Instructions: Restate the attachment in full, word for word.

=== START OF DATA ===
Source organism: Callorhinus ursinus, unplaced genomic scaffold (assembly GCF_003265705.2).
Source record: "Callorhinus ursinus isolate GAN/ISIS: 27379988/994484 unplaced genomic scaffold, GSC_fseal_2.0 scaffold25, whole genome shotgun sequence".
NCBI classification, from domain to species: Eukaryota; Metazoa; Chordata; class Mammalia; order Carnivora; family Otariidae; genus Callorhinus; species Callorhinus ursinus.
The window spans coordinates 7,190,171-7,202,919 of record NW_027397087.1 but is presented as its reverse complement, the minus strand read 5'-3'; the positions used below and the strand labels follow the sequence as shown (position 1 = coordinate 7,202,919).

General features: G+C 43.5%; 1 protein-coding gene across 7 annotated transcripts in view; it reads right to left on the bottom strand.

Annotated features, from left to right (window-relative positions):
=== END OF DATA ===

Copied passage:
Source organism: Callorhinus ursinus, unplaced genomic scaffold (assembly GCF_003265705.2).
Source record: "Callorhinus ursinus isolate GAN/ISIS: 27379988/994484 unplaced genomic scaffold, GSC_fseal_2.0 scaffold25, whole genome shotgun sequence".
NCBI classification, from domain to species: Eukaryota; Metazoa; Chordata; class Mammalia; order Carnivora; family Otariidae; genus Callorhinus; species Callorhinus ursinus.
The window spans coordinates 7,190,171-7,202,919 of record NW_027397087.1 but is presented as its reverse complement, the minus strand read 5'-3'; the positions used below and the strand labels follow the sequence as shown (position 1 = coordinate 7,202,919).

General features: G+C 43.5%; 1 protein-coding gene across 7 annotated transcripts in view; it reads right to left on the bottom strand.

Annotated features, from left to right (window-relative positions):